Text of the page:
A Saucy Gem in Streetsville
Published April 19, 2012 at 2:54 pm
1st Impression: Casual Fine Dining
Dress Code: Casual
Unique for: Open Grill – Great for Watching Chefs In Action
Value: Bang On
Mains Price Range: $14-$34
Saucy Restaurant in Streetsville is a little gem of a place to eat at. It has been a Streetsville fixture for 10 years and has been serving its loyal customers a creative selection of dishes that features flavour profiles from the East to West. It has a fine dining appeal without the stuffiness and without the fine dining prices our local neighbouring city, Toronto, can and will charge.
Saucy’s menu is so creatively concocted that it always takes me some time to decide what my palate feels for – East, West or a bit of both. Hmm?
Tonight I skipped the appetizer selection which includes items like: Wild Mushrooms, Tandoori Chicken, Mussels, Asparagus on Toast, Beef Poutine, Pernod Prawns, Fried Brie, Onion Soup, or Spring Rolls.
Since I was in the mood for pasta, I needed the extra room for the carb overload and went with the Lobster Fettuccini Alfredo ($21). A butter poached lobster wading in a shallow pool of parmesan Alfredo sauce and pleasantly combined with Roma tomatoes, and spinach. It was beautifully presented and each part cooked to perfection. The Roma tomatoes and lobster added a nice sweet finish to the dish; a unique savory and sweet melody on my palate.
I am a serious food fanatic and when I’m out with my friends for dinner, they know the regular routine of having to wait to eat their meal so that I can snap the essence of the dish in a photograph and also having to share it with me. So the beauty for me of dining with friends is their obligatory surrender of this routine I put them through and am forever gracious for. I come from a family that shares food, a ritual that may look strange to others especially at a restaurant since we all pick from one another’s plates and we are also a camera happy family, so the routine is close to my heart and family.
The first dish I tried is the Stuffed Chicken ($23), not usually something I would order at a restaurant since I frequent the bird at home, but something that is worth trying at Saucy. It is a supreme chicken stuffed with a mixture of sundried tomatoes, spinach, mushroom and cream cheese sitting in a puddle of pan jus and served with mashed potatoes and grilled vegetables. Again, beautifully plated, and a deliciously savory finger licking dish!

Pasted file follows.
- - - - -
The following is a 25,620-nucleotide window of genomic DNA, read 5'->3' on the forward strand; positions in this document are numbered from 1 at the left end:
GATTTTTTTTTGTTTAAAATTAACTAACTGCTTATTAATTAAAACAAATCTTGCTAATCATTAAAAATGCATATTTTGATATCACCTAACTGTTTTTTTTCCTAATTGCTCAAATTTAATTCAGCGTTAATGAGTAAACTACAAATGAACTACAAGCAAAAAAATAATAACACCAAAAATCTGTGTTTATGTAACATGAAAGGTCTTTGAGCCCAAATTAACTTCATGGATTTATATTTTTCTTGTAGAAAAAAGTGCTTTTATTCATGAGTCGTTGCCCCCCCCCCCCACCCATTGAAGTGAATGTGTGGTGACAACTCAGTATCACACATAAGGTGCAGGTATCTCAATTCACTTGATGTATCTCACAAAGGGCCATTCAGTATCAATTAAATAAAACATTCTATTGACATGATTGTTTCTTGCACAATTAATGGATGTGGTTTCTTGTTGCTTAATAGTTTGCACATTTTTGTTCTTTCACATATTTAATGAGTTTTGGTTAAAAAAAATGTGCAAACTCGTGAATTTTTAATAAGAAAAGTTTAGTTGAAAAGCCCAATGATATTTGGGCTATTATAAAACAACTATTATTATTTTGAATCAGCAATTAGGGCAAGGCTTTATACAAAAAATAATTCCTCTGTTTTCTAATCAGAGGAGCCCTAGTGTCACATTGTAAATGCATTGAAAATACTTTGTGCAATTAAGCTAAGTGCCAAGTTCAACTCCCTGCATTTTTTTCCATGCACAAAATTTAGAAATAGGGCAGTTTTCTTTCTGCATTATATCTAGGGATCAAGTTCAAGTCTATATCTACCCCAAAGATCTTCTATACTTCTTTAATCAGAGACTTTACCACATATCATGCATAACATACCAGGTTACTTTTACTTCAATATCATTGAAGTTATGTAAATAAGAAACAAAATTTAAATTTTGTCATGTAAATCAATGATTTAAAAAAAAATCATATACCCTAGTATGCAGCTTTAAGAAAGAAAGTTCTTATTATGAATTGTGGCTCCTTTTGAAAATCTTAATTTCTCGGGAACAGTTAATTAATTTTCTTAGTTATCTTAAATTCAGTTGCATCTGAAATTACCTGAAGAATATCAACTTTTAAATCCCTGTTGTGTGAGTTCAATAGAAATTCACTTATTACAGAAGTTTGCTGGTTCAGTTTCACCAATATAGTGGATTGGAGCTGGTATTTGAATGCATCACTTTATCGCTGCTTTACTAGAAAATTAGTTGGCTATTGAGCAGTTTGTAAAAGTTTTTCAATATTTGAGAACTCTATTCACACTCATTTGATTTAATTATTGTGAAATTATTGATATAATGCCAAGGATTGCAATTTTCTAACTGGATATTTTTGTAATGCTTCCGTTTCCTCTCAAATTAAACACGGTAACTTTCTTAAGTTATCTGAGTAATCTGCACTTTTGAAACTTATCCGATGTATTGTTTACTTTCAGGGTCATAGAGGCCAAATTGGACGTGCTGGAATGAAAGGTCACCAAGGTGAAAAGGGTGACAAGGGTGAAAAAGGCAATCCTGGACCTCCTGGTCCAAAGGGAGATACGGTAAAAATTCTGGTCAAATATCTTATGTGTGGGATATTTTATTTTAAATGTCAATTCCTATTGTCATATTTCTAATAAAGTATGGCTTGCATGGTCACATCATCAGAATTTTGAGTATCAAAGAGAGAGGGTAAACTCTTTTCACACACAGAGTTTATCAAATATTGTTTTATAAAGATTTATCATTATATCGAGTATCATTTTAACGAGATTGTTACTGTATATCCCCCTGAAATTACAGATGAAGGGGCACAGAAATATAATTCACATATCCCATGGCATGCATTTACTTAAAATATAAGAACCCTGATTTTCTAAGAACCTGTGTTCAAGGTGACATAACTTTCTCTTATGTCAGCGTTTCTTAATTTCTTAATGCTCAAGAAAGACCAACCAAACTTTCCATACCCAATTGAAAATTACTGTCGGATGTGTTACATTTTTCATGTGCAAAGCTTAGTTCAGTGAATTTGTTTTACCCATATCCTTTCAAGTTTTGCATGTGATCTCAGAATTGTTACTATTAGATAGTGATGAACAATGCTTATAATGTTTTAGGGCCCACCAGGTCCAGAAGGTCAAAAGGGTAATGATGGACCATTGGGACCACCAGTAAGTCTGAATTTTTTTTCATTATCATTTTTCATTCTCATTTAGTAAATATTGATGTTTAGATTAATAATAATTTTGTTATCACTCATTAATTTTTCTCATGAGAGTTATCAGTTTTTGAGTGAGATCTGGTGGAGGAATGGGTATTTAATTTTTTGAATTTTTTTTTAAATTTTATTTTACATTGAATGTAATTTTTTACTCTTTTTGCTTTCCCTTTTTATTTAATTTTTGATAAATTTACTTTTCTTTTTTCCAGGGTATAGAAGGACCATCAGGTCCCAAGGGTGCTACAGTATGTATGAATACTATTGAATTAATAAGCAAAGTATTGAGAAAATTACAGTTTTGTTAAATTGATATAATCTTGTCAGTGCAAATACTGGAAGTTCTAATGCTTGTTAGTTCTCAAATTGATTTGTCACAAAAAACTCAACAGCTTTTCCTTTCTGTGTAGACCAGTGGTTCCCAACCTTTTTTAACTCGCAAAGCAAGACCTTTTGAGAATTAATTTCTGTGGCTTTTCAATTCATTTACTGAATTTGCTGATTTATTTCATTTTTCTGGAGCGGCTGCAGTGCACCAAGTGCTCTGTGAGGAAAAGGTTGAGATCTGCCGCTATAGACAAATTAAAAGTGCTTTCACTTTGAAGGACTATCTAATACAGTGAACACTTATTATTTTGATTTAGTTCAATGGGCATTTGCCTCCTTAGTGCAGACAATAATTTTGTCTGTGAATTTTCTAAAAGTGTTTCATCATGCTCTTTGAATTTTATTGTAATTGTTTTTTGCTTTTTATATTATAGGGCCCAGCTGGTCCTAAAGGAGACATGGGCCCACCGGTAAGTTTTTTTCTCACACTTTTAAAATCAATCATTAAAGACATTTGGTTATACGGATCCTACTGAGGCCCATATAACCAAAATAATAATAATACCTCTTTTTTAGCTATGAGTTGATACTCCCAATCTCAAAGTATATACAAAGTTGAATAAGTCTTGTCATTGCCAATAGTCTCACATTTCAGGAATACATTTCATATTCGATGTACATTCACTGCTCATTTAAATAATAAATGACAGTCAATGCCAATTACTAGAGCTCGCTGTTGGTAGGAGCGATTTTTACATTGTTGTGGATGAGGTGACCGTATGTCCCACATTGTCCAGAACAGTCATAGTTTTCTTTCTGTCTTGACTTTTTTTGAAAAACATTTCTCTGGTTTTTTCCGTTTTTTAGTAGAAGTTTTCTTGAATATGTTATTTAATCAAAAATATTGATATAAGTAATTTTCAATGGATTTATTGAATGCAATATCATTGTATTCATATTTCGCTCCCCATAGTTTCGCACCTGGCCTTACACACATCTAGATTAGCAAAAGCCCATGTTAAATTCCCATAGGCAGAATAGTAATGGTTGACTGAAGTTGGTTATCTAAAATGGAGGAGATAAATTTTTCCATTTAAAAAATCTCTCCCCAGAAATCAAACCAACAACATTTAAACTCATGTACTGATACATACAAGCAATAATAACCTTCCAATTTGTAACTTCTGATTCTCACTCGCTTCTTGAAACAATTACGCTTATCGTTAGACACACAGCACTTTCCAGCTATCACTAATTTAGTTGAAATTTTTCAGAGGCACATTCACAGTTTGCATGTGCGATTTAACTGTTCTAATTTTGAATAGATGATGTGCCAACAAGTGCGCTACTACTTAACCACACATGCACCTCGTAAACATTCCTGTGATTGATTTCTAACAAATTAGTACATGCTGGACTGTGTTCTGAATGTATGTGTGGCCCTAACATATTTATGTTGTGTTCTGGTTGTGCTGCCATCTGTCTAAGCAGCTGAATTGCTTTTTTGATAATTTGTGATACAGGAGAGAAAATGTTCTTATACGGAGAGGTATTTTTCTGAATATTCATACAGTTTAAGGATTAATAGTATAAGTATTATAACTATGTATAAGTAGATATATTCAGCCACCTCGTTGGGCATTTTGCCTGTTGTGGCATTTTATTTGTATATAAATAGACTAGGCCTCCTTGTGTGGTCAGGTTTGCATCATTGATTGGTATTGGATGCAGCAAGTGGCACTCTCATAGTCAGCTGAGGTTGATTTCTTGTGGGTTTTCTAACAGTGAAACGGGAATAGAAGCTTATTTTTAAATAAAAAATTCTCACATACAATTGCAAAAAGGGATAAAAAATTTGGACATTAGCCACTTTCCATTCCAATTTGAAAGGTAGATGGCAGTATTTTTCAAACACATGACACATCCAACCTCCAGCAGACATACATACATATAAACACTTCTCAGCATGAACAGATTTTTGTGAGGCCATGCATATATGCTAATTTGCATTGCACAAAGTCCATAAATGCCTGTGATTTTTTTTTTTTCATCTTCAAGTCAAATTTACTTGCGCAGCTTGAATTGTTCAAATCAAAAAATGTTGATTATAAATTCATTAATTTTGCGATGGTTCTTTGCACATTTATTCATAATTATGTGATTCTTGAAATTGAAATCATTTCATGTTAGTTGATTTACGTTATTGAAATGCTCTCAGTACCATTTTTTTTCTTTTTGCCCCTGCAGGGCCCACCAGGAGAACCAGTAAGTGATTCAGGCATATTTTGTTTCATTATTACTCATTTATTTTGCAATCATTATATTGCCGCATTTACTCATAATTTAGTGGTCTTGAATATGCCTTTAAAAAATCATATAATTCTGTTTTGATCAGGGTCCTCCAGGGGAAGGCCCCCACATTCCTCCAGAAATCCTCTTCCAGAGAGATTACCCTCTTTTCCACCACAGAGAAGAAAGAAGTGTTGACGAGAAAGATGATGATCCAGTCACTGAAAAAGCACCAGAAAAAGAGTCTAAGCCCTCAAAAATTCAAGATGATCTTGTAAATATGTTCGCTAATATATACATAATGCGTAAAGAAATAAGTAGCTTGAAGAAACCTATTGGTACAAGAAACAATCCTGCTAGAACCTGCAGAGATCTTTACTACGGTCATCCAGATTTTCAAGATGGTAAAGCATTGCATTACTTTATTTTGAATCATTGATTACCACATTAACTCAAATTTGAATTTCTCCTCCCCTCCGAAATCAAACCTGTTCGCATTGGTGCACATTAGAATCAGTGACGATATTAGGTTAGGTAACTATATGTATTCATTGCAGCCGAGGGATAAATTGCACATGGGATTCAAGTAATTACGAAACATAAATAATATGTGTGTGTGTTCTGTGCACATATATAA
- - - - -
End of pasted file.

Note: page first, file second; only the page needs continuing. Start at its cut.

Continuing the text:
Then I moved onto the meat eater of the bunch who had the Angus Strip ($34), a 10 oz dry aged strip loin which was grilled to medium rare and served with rice and grilled vegetables and finished with a peppercorn, Cabernet jus. Personally, I find that steaks are hard to mess up outside of charring it until it’s well done and overpowering it with sauces that kill the flavour of the kill, so I could have done without the peppercorn, Cabernet jus. But that’s just me. A well seasoned medium rare steak is good enough for me; I love the flavour of the beef in its marriage to the grill.
Another meat lover in the group opted for the Burger ($14) which is a dry aged Angus hamburger grilled with a garlic sauce on a toasted Kaiser bun and a side of Yukon fries poutine style. I think the burger is on the Saucy menu as a necessity. It is the safe meat option for all restaurants to cater to those finicky eaters and really not something I believe they pay much attention to. It was a decent burger, but there are better burgers insauga. It’s a slab of unseasoned Angus beef which even the garlic sauce couldn’t hide. The poutine really doesn’t do poutine justice and Celebrity Chef Chuck Hughes would gasp at this attempt at fries, gravy and cheese. If you are going to do poutine, do it right. The curds of cheese were virtually non-existent, and a true measure of a good poutine is how much of the cheesy chunks touch each and every single fry and pull apart as you try to eat them.
Of course the only person that had to make room for dessert and an espresso was me. I had my traditional favorite, the crème brulee. The flavour of the brulee was bang on, but the top layer of caramelized sugar was about two millimeters too thick. The accompanying whipped cream, crème anglais sauce, and fresh fruit was a nice balance to the sweetness of the brulee. Two millimeters more of the caramelized sugar crust didn’t stop me from polishing off this end to my night.
Saucy Restaurant is one of Streetsville’s little gems, and a must-try. Stick to the creative options, anything under the entree’s section really and you will enjoy true work of the Chef.
111 Queen Street South Streetsville
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